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  #1  
Old 06-15-2002
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Hull layup

I am looking at a boat later this week which is owner built. I am aware of the risks. What I need to know is what C flex is. Here is the description I was given. It was built with a wood plug, inverted and applied C-flex and subsequent layers of 24 ounce woven/roving and 1 1/2 ounce mat. Hull thickness at keel is 1" at the turn of bilge 5/8" and at the shear 3/8". After removing from the plug, layers of woven/roven and mat were applied inside the hull.

I understand woven/roven and mat. Is the wooden plug an inside mold over which the hull was built? does "inverting" mean that the hull was built from the inside out? Please don''t answer unless you know for sure.

It sounds to me like this hull is very solid.
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Old 06-16-2002
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Hull layup

C Flex was one off boat building system which used a female mold and a product that consisted of fiberglass rods and cloth for the first layup. The female mold was generally more of a series of frames and closely spaced ribands similar to wooden boat construction. The rods in the C Flex allowed a certain amount of bridging of the frames and so was supposed to be to some degree self-fairing. C-Flex boats were generally constucted upside down and from the inside, out toward the exterior skin.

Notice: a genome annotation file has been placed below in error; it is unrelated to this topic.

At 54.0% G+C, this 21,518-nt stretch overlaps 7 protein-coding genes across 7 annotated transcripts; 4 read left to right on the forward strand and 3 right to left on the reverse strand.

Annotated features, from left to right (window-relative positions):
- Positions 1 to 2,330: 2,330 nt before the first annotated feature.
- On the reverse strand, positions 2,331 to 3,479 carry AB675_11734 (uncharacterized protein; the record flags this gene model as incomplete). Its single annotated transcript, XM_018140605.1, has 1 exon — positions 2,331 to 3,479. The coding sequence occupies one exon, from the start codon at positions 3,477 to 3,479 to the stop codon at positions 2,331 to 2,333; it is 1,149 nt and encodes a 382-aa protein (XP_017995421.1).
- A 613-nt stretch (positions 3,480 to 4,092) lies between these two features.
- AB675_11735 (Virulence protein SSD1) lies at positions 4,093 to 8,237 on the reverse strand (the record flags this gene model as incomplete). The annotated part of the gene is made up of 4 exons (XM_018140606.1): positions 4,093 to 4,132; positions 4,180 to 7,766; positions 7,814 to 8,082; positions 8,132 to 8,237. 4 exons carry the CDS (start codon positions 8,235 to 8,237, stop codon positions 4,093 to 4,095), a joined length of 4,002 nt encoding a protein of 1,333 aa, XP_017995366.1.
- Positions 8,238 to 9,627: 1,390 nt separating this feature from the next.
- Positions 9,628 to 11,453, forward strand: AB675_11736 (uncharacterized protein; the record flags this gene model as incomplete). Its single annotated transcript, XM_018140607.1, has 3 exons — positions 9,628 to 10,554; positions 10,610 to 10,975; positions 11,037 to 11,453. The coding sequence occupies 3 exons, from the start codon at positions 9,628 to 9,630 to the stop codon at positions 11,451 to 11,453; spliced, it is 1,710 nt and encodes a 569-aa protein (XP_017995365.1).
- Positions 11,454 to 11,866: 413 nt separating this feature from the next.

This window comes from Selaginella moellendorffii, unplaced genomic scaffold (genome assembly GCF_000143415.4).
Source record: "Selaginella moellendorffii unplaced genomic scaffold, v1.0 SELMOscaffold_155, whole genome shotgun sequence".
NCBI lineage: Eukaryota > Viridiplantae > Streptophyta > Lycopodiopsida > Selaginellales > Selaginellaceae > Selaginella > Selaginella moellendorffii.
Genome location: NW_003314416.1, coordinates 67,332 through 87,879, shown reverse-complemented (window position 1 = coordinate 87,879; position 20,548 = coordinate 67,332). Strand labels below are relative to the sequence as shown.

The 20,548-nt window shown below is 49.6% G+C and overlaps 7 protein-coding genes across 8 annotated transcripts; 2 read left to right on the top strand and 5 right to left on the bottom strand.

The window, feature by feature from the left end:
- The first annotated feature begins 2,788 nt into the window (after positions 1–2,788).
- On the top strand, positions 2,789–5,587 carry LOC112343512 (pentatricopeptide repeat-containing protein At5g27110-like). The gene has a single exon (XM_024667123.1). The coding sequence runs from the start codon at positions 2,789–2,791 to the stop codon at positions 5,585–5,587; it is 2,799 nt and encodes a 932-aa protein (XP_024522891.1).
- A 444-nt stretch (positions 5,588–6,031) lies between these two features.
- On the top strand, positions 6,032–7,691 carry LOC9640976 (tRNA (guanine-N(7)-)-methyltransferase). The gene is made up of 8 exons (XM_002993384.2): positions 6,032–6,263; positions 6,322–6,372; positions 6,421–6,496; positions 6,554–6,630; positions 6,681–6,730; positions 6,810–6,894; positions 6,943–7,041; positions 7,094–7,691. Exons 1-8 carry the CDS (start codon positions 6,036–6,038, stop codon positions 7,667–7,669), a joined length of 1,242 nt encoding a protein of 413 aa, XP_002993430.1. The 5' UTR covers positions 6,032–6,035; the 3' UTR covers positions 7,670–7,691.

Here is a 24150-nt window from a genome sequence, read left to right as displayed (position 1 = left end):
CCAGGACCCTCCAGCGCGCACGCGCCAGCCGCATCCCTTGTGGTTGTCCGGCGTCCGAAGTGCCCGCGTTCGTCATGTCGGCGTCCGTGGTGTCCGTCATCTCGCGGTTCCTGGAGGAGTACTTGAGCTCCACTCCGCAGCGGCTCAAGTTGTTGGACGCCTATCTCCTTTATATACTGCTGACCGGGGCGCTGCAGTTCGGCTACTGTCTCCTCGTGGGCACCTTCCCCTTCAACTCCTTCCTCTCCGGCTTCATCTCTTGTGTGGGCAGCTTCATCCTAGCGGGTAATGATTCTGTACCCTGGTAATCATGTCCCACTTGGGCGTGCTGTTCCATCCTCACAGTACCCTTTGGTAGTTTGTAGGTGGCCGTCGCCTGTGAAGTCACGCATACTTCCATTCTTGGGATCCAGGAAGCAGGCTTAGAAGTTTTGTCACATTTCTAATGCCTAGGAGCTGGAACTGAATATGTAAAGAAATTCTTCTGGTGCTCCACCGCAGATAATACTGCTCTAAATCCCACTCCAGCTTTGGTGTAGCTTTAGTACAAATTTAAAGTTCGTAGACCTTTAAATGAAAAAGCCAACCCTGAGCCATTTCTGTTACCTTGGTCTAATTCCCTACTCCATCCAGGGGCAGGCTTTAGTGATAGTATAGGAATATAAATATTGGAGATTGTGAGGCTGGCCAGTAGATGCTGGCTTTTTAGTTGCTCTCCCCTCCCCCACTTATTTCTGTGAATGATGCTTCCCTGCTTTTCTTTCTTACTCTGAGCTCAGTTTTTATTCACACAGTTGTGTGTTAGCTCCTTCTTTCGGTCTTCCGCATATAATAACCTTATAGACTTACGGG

C-Flex produced a fairly heavy but not especially sturdy boat because it took a lot of material to get one faired up. I helped fair one in Savannah and is was enormous work to get fair. We ended up grinding down through quite a few glass layers in places and filling other deep dips in others. It was a real pain to get to look even halfway decent.

C-flex was replaced as a popular amateur one off boat building method by a variety of techniques such as cold-molding and various cored techniques that produced lighter, fairer, and stronger boats, often with a lot less effort.

In any event, I would expect a very heavy, but not especially sturdy or fair hull. Also this was a technique that was NOT very popular with the more reputable high quality designers so I would also be suspect of the design.

Jeff
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Old 06-22-2002
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Hull layup

Interesting comments. I have since looked at this boat and found the bottom of the hull (as opposed to the topsides) to have areas of roughness. Also, the hull showed some blistering problems. Some had been repaired, some had been opened up to dry, and others were waiting for work. Thanks for your comments.
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